Amid Worsening Economy, Software Startups Look to San Diego’s DaggerBoard Advisors for Different Kinds of Help

4/14/09Follow @bvbigelow

Dennis Clerke says the kernel of the idea behind DaggerBoard Advisors formed in his mind years ago, while he was still the CEO of Cardiff Software, a business in Vista, CA, he co-founded to automate business forms processing.

“When I was CEO, I’d just get parts of my board members’ time and attention,” Clerke told me. “I remember thinking, ‘I wish I could get more of that time and competency in a more sustained fashion.” After Clerke sold Cardiff Software in 2004 for a reported $50 million, he stepped into another software CEO job. But when that company was sold in 2007, Clerke founded DaggerBoard Advisors to provide the sort of executive advisory services he had once yearned for himself.

Several other former San Diego area software CEOs joined Clerke to found DaggerBoard: Emmanuel de Boucaud, who was a senior sales executive at Cardiff and the CEO of Chatstat Technologies, a Web 2.0 startup; Marc Friedmann, the former CEO of Syntricity and founding CEO of Prisa Networks; and Pamela Coker, who co-founded Acucorp, a software company founded to help customers modernize their COBOL-language computer programs, and which sold two years ago for $50 million.

As you might expect, DaggerBoard specializes in providing its services to software companies. When I met with the firm yesterday, Clerke told me all four members of the team have been through the process of starting, funding, growing, and selling a software company. So they have the range of experience sought by software startups, as well as more mature companies with annual sales of $5 million to $20 million. But Clerke says the key to understanding their business is in the firm’s name, which sailing enthusiasts instinctively understand. “A daggerboard is what keeps you on course,” Clerke says. “It’s the whole idea of an insertable keel,” a metaphor that explains the type of drop-in executive services the firm provides.

What was most interesting to me, however, was when DaggerBoard’s principals explained how their work has changed in the two years since they founded the business.

Clerke says roughly 60 percent of the startup software companies that initially came to DaggerBoard were looking for help in getting venture funding, or in sprucing up their businesses so they would be ready for venture funding. They also were seeing a lot of company founders who were saying, “We’d like to sell our business in the next two-to-three years, and what do we need to do operationally to do that,” Clerke says. But lately, about 70 percent of the companies are in bootstrapping mode. Instead of seeking help to find funding, they’re instead looking for interim management services because they don’t want to hire full-time employees.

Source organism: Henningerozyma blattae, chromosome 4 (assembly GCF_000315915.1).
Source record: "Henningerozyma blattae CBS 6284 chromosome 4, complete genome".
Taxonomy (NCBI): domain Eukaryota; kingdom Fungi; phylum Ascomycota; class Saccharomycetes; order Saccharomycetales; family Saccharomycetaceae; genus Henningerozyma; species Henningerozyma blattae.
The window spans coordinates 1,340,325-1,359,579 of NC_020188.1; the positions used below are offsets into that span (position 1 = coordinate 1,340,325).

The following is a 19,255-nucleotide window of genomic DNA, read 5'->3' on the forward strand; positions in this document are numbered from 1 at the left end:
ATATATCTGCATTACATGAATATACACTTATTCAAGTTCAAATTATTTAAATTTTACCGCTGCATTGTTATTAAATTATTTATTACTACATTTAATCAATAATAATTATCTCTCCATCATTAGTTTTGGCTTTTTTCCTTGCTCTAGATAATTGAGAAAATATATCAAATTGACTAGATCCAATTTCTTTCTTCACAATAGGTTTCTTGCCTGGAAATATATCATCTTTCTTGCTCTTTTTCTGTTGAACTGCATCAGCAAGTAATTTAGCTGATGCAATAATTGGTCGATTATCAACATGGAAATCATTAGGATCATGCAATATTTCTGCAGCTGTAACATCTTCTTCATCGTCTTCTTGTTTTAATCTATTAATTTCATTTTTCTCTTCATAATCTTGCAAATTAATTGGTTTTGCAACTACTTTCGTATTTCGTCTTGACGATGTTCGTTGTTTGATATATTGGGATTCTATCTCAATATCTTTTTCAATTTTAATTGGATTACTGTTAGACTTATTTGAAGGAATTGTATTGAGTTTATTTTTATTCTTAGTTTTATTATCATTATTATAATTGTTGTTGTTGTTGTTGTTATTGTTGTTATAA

“There are some pockets of technology that are still doing very well,” Clerke says, such as companies that specialize in cloud-based data storage that helps customers save money by avoiding the cost of building their own data centers.
For these companies, DaggerBoard steps in to help CEOs with particular projects, such as developing pricing and sales models.

Occasionally, DaggerBoard still helps some early stage software companies find alternative sources of funding. Friedmann noted that some companies are also “trying to position themselves for the government’s economic stimulus money.”

Lately, though, much of the business stems from software companies struggling with manifestations of the poor economy. Very few venture capital firms are investing money in software startups these days, but Clerke says in some instances, VC firms are hiring DaggerBoard to help evaluate the viability of the companies in their investment portfolio. VC firms also are retaining DaggerBoard’s services if a portfolio company is going sideways, and they’re trying to decide whether to retain the CEO. “I evaluated an entire executive team,” Clerke says, “and decided who the keepers and the throwbacks were.”

DaggerBoard’s four principals have worked with 25 software companies so far, with an engagement typically lasting two to three months. Friedmann says he’s an exception; he’s been working for nine months as the interim CEO of SciVee, a YouTube for scientists, and De Boucaud has been working on a yearlong assignment as the sales and marketing executive for an unnamed Internet monitoring company.

DaggerBoard’s business model has been successful enough that Clerke says he’s considered replicating it in other regions. The firm also has fielded lots of inquiries from former software industry executives in Silicon Valley and elsewhere who like the idea of joining the firm and want to know if DaggerBoard has an on office in Northern California. But Clerke says too many former CEOs seem to view it as a pastime between rounds of golf. As he put it, “Our model requires engaged CEOs who are still passionate about building a software business.”

Bruce V. Bigelow is the editor of Xconomy San Diego. You can e-mail him at bbigelow@xconomy.com or call (619) 669-8788 Follow @bvbigelow

By posting a comment, you agree to our terms and conditions.